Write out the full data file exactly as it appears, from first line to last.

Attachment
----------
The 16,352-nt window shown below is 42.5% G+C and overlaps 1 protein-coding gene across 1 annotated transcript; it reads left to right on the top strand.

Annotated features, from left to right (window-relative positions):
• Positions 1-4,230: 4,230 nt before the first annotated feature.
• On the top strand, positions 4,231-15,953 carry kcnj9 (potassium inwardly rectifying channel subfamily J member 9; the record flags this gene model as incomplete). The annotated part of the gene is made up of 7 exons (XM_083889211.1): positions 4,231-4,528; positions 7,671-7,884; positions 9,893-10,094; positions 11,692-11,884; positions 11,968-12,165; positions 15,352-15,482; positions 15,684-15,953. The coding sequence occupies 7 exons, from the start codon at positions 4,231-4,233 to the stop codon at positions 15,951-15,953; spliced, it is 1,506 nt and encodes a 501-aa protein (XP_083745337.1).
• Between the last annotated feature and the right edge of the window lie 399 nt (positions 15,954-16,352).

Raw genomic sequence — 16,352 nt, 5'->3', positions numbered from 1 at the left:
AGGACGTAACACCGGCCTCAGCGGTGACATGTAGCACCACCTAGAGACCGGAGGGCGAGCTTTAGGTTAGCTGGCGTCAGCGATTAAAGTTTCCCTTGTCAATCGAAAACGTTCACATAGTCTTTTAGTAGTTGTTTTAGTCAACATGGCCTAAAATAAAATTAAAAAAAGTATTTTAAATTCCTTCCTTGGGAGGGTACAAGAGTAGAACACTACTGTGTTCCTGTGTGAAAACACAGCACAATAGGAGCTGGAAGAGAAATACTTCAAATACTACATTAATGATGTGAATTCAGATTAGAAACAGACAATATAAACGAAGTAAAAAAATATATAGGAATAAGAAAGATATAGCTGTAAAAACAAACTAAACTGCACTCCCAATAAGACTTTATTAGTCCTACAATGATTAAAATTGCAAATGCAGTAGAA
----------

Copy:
The 16,352-nt window shown below is 42.5% G+C and overlaps 1 protein-coding gene across 1 annotated transcript; it reads left to right on the top strand.

Annotated features, from left to right (window-relative positions):
• Positions 1-4,230: 4,230 nt before the first annotated feature.
• On the top strand, positions 4,231-15,953 carry kcnj9 (potassium inwardly rectifying channel subfamily J member 9; the record flags this gene model as incomplete). The annotated part of the gene is made up of 7 exons (XM_083889211.1): positions 4,231-4,528; positions 7,671-7,884; positions 9,893-10,094; positions 11,692-11,884; positions 11,968-12,165; positions 15,352-15,482; positions 15,684-15,953. The coding sequence occupies 7 exons, from the start codon at positions 4,231-4,233 to the stop codon at positions 15,951-15,953; spliced, it is 1,506 nt and encodes a 501-aa protein (XP_083745337.1).
• Between the last annotated feature and the right edge of the window lie 399 nt (positions 15,954-16,352).

Raw genomic sequence — 16,352 nt, 5'->3', positions numbered from 1 at the left:
AGGACGTAACACCGGCCTCAGCGGTGACATGTAGCACCACCTAGAGACCGGAGGGCGAGCTTTAGGTTAGCTGGCGTCAGCGATTAAAGTTTCCCTTGTCAATCGAAAACGTTCACATAGTCTTTTAGTAGTTGTTTTAGTCAACATGGCCTAAAATAAAATTAAAAAAAGTATTTTAAATTCCTTCCTTGGGAGGGTACAAGAGTAGAACACTACTGTGTTCCTGTGTGAAAACACAGCACAATAGGAGCTGGAAGAGAAATACTTCAAATACTACATTAATGATGTGAATTCAGATTAGAAACAGACAATATAAACGAAGTAAAAAAATATATAGGAATAAGAAAGATATAGCTGTAAAAACAAACTAAACTGCACTCCCAATAAGACTTTATTAGTCCTACAATGATTAAAATTGCAAATGCAGTAGAA